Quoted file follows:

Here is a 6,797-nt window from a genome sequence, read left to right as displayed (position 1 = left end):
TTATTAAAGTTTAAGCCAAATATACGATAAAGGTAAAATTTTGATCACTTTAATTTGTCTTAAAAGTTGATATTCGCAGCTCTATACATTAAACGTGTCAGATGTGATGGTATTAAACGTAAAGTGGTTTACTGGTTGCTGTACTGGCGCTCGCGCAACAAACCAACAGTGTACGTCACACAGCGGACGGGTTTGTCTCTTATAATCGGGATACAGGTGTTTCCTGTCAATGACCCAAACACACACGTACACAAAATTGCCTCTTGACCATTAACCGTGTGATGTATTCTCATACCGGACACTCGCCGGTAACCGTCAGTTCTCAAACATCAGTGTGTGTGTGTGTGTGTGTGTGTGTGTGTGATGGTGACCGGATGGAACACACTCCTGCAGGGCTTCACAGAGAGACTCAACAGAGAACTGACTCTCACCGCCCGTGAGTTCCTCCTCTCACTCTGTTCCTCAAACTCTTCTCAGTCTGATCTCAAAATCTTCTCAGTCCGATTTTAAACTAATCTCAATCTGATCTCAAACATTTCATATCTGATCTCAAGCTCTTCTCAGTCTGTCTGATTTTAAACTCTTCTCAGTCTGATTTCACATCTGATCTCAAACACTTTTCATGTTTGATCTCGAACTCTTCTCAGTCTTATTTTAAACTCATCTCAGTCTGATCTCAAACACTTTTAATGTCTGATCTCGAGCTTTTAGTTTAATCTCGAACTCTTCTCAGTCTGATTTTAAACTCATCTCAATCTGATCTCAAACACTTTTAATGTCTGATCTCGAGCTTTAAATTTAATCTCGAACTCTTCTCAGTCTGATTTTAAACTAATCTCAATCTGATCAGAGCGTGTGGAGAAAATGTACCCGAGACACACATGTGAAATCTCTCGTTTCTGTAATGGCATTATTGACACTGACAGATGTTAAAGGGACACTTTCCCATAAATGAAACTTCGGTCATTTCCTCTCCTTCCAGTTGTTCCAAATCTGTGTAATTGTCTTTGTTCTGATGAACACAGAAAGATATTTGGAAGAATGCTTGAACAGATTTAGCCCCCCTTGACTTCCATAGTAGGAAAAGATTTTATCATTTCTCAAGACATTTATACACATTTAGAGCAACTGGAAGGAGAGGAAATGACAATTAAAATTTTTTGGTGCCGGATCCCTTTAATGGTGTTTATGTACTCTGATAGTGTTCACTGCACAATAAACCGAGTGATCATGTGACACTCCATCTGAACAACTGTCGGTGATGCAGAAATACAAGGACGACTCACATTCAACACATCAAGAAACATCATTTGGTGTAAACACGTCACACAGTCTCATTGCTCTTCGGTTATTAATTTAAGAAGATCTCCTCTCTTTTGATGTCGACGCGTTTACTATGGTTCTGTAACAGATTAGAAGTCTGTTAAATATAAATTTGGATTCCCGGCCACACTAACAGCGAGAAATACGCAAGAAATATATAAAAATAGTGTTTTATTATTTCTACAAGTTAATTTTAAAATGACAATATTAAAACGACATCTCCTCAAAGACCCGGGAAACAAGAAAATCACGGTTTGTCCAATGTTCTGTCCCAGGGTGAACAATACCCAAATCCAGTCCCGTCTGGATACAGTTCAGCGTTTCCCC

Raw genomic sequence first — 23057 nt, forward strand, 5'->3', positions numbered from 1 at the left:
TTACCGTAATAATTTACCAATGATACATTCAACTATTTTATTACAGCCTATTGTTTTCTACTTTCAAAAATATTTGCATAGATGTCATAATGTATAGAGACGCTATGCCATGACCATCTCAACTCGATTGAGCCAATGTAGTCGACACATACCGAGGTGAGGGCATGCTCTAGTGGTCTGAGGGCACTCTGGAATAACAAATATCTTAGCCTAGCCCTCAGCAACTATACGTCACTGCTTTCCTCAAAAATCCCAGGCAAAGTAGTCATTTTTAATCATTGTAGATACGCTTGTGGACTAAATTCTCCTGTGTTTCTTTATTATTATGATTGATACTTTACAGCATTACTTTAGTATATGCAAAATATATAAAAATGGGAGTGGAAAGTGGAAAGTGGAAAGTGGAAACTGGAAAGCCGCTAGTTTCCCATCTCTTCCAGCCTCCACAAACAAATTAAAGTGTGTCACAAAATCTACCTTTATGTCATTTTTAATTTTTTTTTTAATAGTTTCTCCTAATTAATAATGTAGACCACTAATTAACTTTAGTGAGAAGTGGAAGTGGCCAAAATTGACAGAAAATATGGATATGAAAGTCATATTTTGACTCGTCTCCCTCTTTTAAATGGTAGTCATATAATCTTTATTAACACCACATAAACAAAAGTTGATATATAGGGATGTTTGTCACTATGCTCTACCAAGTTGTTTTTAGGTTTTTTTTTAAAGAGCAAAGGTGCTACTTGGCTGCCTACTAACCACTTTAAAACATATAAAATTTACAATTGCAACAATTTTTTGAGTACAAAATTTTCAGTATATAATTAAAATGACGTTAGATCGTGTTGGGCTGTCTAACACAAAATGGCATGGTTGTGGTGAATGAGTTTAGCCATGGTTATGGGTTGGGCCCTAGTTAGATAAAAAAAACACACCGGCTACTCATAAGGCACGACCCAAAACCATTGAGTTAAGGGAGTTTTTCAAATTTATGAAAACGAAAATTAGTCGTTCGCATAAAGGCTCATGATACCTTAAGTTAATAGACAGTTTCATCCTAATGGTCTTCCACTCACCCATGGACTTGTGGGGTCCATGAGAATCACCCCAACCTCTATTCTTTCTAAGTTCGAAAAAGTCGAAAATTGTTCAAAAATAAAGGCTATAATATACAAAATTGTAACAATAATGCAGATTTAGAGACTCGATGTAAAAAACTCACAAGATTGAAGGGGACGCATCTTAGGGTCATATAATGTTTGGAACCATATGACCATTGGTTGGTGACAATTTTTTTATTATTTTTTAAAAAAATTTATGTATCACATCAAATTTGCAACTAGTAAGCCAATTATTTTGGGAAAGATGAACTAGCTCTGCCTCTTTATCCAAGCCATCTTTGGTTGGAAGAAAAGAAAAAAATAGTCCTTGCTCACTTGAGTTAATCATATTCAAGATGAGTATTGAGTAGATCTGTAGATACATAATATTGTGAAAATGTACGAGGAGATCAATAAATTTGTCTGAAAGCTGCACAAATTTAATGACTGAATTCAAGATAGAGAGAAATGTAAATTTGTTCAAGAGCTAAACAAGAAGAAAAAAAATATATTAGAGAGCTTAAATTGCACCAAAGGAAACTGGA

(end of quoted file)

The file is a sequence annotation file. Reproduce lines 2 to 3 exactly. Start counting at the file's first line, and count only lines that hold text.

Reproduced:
TTATTAAAGTTTAAGCCAAATATACGATAAAGGTAAAATTTTGATCACTTTAATTTGTCTTAAAAGTTGATATTCGCAGCTCTATACATTAAACGTGTCAGATGTGATGGTATTAAACGTAAAGTGGTTTACTGGTTGCTGTACTGGCGCTCGCGCAACAAACCAACAGTGTACGTCACACAGCGGACGGGTTTGTCTCTTATAATCGGGATACAGGTGTTTCCTGTCAATGACCCAAACACACACGTACACAAAATTGCCTCTTGACCATTAACCGTGTGATGTATTCTCATACCGGACACTCGCCGGTAACCGTCAGTTCTCAAACATCAGTGTGTGTGTGTGTGTGTGTGTGTGTGTGTGATGGTGACCGGATGGAACACACTCCTGCAGGGCTTCACAGAGAGACTCAACAGAGAACTGACTCTCACCGCCCGTGAGTTCCTCCTCTCACTCTGTTCCTCAAACTCTTCTCAGTCTGATCTCAAAATCTTCTCAGTCCGATTTTAAACTAATCTCAATCTGATCTCAAACATTTCATATCTGATCTCAAGCTCTTCTCAGTCTGTCTGATTTTAAACTCTTCTCAGTCTGATTTCACATCTGATCTCAAACACTTTTCATGTTTGATCTCGAACTCTTCTCAGTCTTATTTTAAACTCATCTCAGTCTGATCTCAAACACTTTTAATGTCTGATCTCGAGCTTTTAGTTTAATCTCGAACTCTTCTCAGTCTGATTTTAAACTCATCTCAATCTGATCTCAAACACTTTTAATGTCTGATCTCGAGCTTTAAATTTAATCTCGAACTCTTCTCAGTCTGATTTTAAACTAATCTCAATCTGATCAGAGCGTGTGGAGAAAATGTACCCGAGACACACATGTGAAATCTCTCGTTTCTGTAATGGCATTATTGACACTGACAGATGTTAAAGGGACACTTTCCCATAAATGAAACTTCGGTCATTTCCTCTCCTTCCAGTTGTTCCAAATCTGTGTAATTGTCTTTGTTCTGATGAACACAGAAAGATATTTGGAAGAATGCTTGAACAGATTTAGCCCCCCTTGACTTCCATAGTAGGAAAAGATTTTATCATTTCTCAAGACATTTATACACATTTAGAGCAACTGGAAGGAGAGGAAATGACAATTAAAATTTTTTGGTGCCGGATCCCTTTAATGGTGTTTATGTACTCTGATAGTGTTCACTGCACAATAAACCGAGTGATCATGTGACACTCCATCTGAACAACTGTCGGTGATGCAGAAATACAAGGACGACTCACATTCAACACATCAAGAAACATCATTTGGTGTAAACACGTCACACAGTCTCATTGCTCTTCGGTTATTAATTTAAGAAGATCTCCTCTCTTTTGATGTCGACGCGTTTACTATGGTTCTGTAACAGATTAGAAGTCTGTTAAATATAAATTTGGATTCCCGGCCACACTAACAGCGAGAAATACGCAAGAAATATATAAAAATAGTGTTTTATTATTTCTACAAGTTAATTTTAAAATGACAATATTAAAACGACATCTCCTCAAAGACCCGGGAAACAAGAAAATCACGGTTTGTCCAATGTTCTGTCCCAGGGTGAACAATACCCAAATCCAGTCCCGTCTGGATACAGTTCAGCGTTTCCCC

Raw genomic sequence first — 23057 nt, forward strand, 5'->3', positions numbered from 1 at the left: